Further experiments found that offering external rewards to solve these puzzles didn’t improve performance. In fact, rewards disrupted task completion. This led Harlow to identify a third motivational drive:
1. The first drive for behaviors is survival. We drink, eat and copulate to ensure our survival.
2. The second drive is to seek rewards and avoid punishment.
3. The third drive is intrinsic: to achieve internal satisfaction.
What Motivates People?
Twenty years passed before psychologist Edward Deci, now a professor at the University of Rochester, followed up on Harlow’s studies.
In 1969, he ran a series of experiments that showed students lost intrinsic interest in an activity when money was offered as an external reward. These results surprised many behavioral scientists. Although rewards can deliver a short-term boost, the effect wears off. Even worse, rewards can reduce a person’s longer-term motivation to continue a project.
Deci and Richard Ryan later expanded on the earlier studies. Their Self-Determination Theory proposed three main intrinsic needs involved in self- determination, each of which is universal, innate and psychological:
3. Psychological relatedness
Deci proposed that human beings have an inherent tendency to seek out novelty and challenges, to extend and exercise their capacities, to explore, and to learn. Unlike drives (for thirst, food and sex), these needs are never completely satisfied. Even after we attain degrees of competency, autonomy and relatedness, we still want more.
Trying to motivate people with the promise of rewards simply doesn’t work. You cannot impose growth, learning and meaning upon people; they must find it for themselves. But you can promote a learning environment that doesn’t undermine people’s sense of competence.
Motivating without Micromanaging
Most managers want to motivate people to peak- performance, but their approach often backfires. In their fervent desire to teach people what they know to be true (after all, it worked to get them promoted to management, right?), some managers enthusiastically over-manage.
Over-management can manifest as micromanagement. When you tell staffers what to do, how to do it, when to do it and why your way is better, you undermine their ability to think for themselves. Instead of enjoying some control over the way they work, they begin to feel powerless and controlled. They many even start to doubt their competency. Their relationship with you deteriorates, as it is now based on compliance and conformity.
Managers who micromanage destroy any chance for their people to find meaning and fulfillment at work. Your staff’s basic psychological needs for autonomy, relatedness and competency remain unfulfilled, prompting them to withdraw and disengage.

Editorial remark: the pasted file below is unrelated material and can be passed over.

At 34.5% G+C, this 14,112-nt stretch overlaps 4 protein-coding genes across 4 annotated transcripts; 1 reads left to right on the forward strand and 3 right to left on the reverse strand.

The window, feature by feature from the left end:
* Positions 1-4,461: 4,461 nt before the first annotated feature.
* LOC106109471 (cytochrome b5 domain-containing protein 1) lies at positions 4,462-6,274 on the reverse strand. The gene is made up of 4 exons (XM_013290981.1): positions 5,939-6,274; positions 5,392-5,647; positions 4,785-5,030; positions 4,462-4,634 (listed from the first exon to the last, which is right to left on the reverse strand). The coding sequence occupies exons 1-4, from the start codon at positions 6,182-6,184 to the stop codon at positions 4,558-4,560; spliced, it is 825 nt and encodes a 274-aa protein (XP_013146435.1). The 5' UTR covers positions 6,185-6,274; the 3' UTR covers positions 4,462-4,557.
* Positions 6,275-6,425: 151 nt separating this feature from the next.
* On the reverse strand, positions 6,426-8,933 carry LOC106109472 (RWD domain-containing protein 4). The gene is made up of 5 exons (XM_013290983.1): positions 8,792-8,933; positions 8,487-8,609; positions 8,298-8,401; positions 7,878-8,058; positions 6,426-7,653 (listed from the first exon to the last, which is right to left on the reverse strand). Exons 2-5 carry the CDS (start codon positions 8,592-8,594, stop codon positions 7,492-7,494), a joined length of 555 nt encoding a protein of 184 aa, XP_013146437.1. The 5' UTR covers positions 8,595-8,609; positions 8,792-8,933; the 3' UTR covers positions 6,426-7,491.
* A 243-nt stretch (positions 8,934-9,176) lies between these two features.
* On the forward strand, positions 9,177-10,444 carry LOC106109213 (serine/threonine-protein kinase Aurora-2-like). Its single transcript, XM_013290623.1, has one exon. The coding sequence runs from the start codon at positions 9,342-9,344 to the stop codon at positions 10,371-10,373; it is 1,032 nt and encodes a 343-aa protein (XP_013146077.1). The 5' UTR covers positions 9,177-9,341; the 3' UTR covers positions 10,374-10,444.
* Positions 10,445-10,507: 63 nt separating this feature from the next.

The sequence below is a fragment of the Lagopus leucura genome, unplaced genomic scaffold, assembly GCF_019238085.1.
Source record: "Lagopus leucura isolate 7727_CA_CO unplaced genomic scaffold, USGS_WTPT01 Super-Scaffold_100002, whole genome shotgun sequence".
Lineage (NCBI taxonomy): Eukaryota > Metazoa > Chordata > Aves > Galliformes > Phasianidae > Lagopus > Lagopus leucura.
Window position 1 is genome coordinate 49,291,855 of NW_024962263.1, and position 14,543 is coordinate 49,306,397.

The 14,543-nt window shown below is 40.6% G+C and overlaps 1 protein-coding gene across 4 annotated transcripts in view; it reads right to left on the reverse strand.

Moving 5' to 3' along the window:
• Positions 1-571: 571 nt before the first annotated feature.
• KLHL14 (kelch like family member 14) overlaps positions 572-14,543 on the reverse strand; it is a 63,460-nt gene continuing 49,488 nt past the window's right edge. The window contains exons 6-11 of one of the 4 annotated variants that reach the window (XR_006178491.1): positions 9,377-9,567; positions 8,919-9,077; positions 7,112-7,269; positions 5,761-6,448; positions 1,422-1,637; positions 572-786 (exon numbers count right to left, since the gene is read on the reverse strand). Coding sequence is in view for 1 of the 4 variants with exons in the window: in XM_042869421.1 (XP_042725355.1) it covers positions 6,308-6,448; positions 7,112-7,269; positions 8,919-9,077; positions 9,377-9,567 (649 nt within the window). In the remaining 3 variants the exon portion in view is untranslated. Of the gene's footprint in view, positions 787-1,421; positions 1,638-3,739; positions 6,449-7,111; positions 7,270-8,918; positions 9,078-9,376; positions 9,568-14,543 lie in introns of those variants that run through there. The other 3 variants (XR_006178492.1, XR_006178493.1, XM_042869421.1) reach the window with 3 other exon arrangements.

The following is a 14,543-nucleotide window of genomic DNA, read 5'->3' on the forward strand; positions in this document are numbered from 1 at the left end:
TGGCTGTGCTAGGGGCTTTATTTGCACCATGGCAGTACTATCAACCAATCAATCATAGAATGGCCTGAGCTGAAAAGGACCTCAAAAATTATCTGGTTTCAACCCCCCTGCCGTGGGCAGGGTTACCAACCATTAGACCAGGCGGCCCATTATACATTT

The Domino Effect
Mess with one and the others fall like dominoes.
Don’t make the mistake of believing your people lack motivation. People want to learn, grow, enjoy work, be productive and make a contribution. They want to enjoy relationships at work. It’s human nature.
When our psychological needs are satisfied, we experience positive energy, vitality and a sense of well-being. We strive for more. You’ve likely experienced this with your hobbies. No one needs to tell you to engage in something you enjoy; you do it because you derive pleasure from it.
Boost employee commitment by conducting a motivational outlook conversation. Ask your people to identify what motivates them to do their work. Your goal is to help them identify motivating factors that have maximum impact and create optimum energy.
Most people identify several reasons for working: from the external (money or status) to the internal (finding meaning, acting on one’s values and ideals, aspiring to a higher purpose). Fowler adds the following:
1. Inherence: I enjoy doing this.
2. Integration: Work helps me fulfill my purpose as a leader.
3. Alignment: I value developing people.
She also cites negative motivational outlooks:
4. Imposition: I have to; it’s my job.
5. Externalization: It’s what I’m paid to do.
6. Disinterest: I’d rather be doing something else.
Start to regard motivation as a skill – one that can be learned, acquired, encouraged and sustained. Each of us can choose our motivation.
Motivational conversations help people discover different reasons for doing their work. Once they pinpoint their current motivations, they can work toward finding their internal motivations – ideally, those that relate to their values.
It may take several conversations for staffers to deliver their best work through values they truly care about. You can help them see the bigger picture and connect the dots to feeling valued.
Remember: People are already motivated. You can provide a culture that encourages higher levels. Don’t succumb to organizational systems that favor driving over thriving. It doesn’t have to be that way.